Pet dog with coronavirus a likely case of 'human-to-animal transmission' in Hong Kong
TORONTO -- Hong Kong officials say pet owners shouldn’t panic, but should nevertheless avoid kissing their companion animals after a dog tested “weak positive” for the novel coronavirus.
In a statement from Hong Kong’s Agriculture, Fisheries and Conservation Department (AFCD), officials said that after collecting samples from a pet dog on February 26, they did multiple tests over the next few days. The results showed the same thing every time: a weak positive result for the virus.
Medical experts across Hong Kong as well as the World Organization for Animal Health were consulted, and “unanimously agreed that these results suggest that the dog has a low-level of infection and it is likely to be a case of human-to-animal transmission.”
This could be the first confirmed case of a human-to-animal infection with the new strain of coronavirus, which first started making headlines in late December. COVID-19, as it is officially known, has racked up over 96,000 confirmed cases worldwide, with more than 3,000 deaths.
The AFCD stated that, while proper hygiene practices should be observed before and after handling animals, “there is currently no evidence that pet animals can be a source of infection of COVID-19 or that they become sick.”
The hygiene practices they listed included “hand washing before and after being around or handling animals, their food, or supplies, as well as avoiding kissing them.”
The AFCD statement clarified that the dog in question was not displaying any symptoms of being ill, and is currently under quarantine. Another dog is in quarantine at the same facility, but tested negative for COVID-19. According to the statement, the second dog will go under more tests to confirm the negative reading before being returned to its owner.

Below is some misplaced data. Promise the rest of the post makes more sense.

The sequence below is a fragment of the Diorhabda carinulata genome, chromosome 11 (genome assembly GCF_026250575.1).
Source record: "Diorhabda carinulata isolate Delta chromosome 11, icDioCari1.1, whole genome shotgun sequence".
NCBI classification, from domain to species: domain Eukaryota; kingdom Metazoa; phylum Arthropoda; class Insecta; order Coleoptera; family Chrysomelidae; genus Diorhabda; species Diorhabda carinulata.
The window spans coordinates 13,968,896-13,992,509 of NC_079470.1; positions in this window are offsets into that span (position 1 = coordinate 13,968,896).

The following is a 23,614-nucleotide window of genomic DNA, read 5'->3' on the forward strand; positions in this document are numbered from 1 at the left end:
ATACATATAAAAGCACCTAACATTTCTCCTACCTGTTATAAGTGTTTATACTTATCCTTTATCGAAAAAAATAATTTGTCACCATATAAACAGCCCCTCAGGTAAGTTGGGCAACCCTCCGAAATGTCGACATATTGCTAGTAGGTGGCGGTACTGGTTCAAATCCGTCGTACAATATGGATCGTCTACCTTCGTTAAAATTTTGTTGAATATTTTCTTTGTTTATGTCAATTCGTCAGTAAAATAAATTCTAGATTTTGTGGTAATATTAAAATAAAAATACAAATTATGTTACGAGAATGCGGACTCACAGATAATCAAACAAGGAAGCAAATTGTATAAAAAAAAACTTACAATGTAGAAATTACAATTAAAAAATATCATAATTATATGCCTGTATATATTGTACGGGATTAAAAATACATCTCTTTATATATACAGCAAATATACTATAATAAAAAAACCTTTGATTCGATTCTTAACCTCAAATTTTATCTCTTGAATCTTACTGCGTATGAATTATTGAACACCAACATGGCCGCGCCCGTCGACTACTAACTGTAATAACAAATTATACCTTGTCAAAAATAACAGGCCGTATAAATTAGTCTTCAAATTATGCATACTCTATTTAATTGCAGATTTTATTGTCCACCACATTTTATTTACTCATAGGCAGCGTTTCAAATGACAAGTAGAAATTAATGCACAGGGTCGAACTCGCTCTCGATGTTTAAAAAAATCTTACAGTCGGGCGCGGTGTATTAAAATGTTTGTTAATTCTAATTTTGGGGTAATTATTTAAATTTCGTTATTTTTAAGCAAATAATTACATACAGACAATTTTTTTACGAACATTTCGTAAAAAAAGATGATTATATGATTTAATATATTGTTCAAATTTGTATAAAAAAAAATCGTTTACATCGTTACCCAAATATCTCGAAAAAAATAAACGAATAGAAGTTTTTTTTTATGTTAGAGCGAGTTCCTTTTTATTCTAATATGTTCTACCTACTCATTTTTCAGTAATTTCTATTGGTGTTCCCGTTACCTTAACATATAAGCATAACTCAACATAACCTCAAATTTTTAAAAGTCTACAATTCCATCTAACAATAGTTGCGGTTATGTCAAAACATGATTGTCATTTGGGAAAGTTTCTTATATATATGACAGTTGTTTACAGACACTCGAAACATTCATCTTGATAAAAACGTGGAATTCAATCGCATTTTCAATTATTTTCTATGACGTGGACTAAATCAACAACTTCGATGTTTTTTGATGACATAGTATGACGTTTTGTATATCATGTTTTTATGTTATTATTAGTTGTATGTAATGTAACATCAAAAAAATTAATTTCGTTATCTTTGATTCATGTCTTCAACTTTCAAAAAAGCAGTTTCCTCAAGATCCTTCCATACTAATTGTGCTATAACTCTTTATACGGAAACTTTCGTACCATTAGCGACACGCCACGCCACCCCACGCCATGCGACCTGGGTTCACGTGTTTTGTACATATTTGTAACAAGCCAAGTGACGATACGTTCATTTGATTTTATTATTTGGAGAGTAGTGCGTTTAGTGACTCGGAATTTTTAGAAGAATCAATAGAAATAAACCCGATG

“People who are sick should restrict contacting animals,” the statement said. “Apart from maintaining good hygiene practices, pet owners need not be overly concerned and under no circumstances should they abandon their pets.”
The Hong Kong SPCA issued a statement on Facebook in response to the news, reminding the public that the dog is “currently very healthy,” and that there is no need for panic.
“Members of the public are advised to differentiate that ‘being infected’ does not equal being infectious and capable of spreading the COVID-19 virus,” they wrote. “We wish to remind the public that there is no evidence that companion animals can transmit the disease to humans.”
Professor Scott Weese with the Ontario Veterinary College at the University of Guelph told CTVNews.ca in February that “the risks are really low,” to domestic animals, and that measures such as putting a mask on your dog will not be effective.